Rail transportation safety investigation R15H0013
Update: The TSB has completed this investigation. The report was published on 16 February 2017.
Main-track train derailment
Canadian National Railway Company
Freight train U70451-10
Mile 111.7, Ruel Subdivision
View final report
On , at about 2335 Eastern Standard Time, Canadian National Railway Company (CN) crude oil unit train U70451-10 was proceeding eastward at about 38 mph on CN's Ruel Subdivision when it experienced a train-initiated emergency brake application at Mile 111.7, at Gladwick, near Gogama, Ontario. A subsequent inspection determined that the 7th through 35th cars (29 cars in total) had derailed. Nineteen of the tank cars were breached, and about 1.7 million litres of petroleum crude oil were released to either atmosphere or surface. The released product ignited, and the fires burned for 5 days. About 900 feet of mainline track was destroyed. There was no evacuation, and there were no injuries.
TSB Recommendation R17-01: The Department of Transport conduct a study on the factors that increase the severity of the outcomes for derailments involving dangerous goods, identify appropriate mitigating strategies including train speeds for various train risk profiles and amend the Rules Respecting Key Trains and Key Routes accordingly.
Rail Safety Advisory Letter 04/15: Condition of track infrastructure on CN Ruel subdivision
TSB calls for strategies to reduce severity of dangerous goods derailments following investigation into February 2015 accident near Gogama, Ontario
Read the news release
Update on derailment and fire of Canadian National crude oil train near Gogama, Ontario
Read the news release
News conference for Gladwick (R15H0013): Opening remarks
Kathy Fox, Chair, Transportation Safety Board of Canada
Rob Johnston, Manager, Central regional operations, Transportation Safety Board of Canada
Transportation Safety Board of Canada deploys team to crude oil train derailment and fire 80 km south of Timmins, Ontario
The Transportation Safety Board of Canada (TSB) is deploying a team of investigators to a derailment and fire involving a crude oil train operated by CN approximately 80 km south of Timmins, Ontario. The TSB will gather information and assess the occurrence.
Map showing the location of the occurrence
Robert Bruder joined the Transportation Safety Board in September of 2013 as Regional Senior Investigator Rail/Pipeline at the TSB’s Toronto office. Mr. Bruder has an extensive background in railway operations and risk management garnered over a 36-year career with CN Rail. He managed CN’s Risk Management Department for Eastern Canada from 2004 to 2013, and was extensively involved in development and implementation of CN’s safety management system, accident/injury investigation, analysis and cause-finding processes, as well as derailment emergency response and mitigation.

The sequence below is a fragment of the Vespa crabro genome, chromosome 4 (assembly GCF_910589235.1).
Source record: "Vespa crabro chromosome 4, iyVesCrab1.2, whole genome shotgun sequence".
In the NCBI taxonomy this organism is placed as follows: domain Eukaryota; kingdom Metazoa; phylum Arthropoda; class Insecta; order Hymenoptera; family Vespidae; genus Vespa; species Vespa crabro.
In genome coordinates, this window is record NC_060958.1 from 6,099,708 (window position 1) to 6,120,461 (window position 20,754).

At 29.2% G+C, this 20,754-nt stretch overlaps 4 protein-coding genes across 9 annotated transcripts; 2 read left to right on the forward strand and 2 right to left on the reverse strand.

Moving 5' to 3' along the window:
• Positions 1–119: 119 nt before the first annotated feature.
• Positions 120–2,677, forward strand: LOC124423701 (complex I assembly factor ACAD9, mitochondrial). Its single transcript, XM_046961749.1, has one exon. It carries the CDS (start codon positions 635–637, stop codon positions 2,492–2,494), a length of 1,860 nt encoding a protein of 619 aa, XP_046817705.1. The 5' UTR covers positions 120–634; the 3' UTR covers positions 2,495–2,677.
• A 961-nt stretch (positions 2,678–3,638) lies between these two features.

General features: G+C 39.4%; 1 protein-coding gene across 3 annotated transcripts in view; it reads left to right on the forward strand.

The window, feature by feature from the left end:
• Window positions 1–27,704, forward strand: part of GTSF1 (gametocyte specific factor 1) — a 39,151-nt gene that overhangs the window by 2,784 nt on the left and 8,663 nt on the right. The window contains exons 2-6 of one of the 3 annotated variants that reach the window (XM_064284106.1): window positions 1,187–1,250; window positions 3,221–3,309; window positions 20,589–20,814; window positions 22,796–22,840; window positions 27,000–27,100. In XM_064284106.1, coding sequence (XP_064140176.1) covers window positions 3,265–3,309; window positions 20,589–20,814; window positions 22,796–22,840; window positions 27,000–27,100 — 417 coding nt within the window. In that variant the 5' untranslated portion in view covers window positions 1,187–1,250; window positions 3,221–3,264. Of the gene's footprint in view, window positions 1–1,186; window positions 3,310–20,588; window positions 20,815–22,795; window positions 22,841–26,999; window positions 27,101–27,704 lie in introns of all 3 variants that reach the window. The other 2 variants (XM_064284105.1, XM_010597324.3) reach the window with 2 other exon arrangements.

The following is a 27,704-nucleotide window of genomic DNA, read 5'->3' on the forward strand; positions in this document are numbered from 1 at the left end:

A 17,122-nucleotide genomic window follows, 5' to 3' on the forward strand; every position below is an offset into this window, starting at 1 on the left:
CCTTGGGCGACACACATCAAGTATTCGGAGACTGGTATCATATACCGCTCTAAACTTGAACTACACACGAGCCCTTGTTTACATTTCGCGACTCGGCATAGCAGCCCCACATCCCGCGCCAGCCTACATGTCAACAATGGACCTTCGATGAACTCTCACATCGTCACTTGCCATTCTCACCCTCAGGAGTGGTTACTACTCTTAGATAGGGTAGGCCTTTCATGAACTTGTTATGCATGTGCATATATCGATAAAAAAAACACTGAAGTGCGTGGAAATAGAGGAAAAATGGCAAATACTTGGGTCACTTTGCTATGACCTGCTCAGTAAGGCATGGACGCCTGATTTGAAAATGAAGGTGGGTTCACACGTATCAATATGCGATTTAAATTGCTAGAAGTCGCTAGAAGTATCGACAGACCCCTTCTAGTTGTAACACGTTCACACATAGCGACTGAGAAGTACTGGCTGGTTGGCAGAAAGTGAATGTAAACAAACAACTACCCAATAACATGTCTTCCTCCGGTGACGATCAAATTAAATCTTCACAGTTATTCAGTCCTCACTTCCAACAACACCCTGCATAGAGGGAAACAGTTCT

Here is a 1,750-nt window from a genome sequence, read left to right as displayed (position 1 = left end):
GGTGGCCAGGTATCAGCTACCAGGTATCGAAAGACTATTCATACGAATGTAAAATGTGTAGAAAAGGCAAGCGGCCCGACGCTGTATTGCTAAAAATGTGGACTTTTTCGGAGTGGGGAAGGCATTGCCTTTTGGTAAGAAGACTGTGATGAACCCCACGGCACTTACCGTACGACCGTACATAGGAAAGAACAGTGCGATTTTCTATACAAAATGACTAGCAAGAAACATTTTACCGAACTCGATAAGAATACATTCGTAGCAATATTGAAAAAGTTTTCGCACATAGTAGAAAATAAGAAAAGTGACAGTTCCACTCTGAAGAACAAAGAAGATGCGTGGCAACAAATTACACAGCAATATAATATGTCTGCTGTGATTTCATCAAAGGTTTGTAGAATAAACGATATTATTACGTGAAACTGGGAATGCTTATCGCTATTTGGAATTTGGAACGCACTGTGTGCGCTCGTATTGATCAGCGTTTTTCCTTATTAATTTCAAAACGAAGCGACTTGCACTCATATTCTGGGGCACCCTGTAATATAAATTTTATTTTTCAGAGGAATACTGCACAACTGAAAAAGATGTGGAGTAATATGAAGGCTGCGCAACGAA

Download high-resolution photos from the TSB Flickr page.
Class of investigation
This is a class 2 investigation. These investigations are complex and involve several safety issues requiring in-depth analysis. Class 2 investigations, which frequently result in recommendations, are generally completed within 600 days. For more information, see the Policy on Occurrence Classification.
TSB investigation process
There are 3 phases to a TSB investigation
- Field phase: a team of investigators examines the occurrence site and wreckage, interviews witnesses and collects pertinent information.
- Examination and analysis phase: the TSB reviews pertinent records, tests components of the wreckage in the lab, determines the sequence of events and identifies safety deficiencies. When safety deficiencies are suspected or confirmed, the TSB advises the appropriate authority without waiting until publication of the final report.
- Report phase: a confidential draft report is approved by the Board and sent to persons and corporations who are directly concerned by the report. They then have the opportunity to dispute or correct information they believe to be incorrect. The Board considers all representations before approving the final report, which is subsequently released to the public.
For more information, see our Investigation process page.
The TSB is an independent agency that investigates air, marine, pipeline, and rail transportation occurrences. Its sole aim is the advancement of transportation safety. It is not the function of the Board to assign fault or determine civil or criminal liability.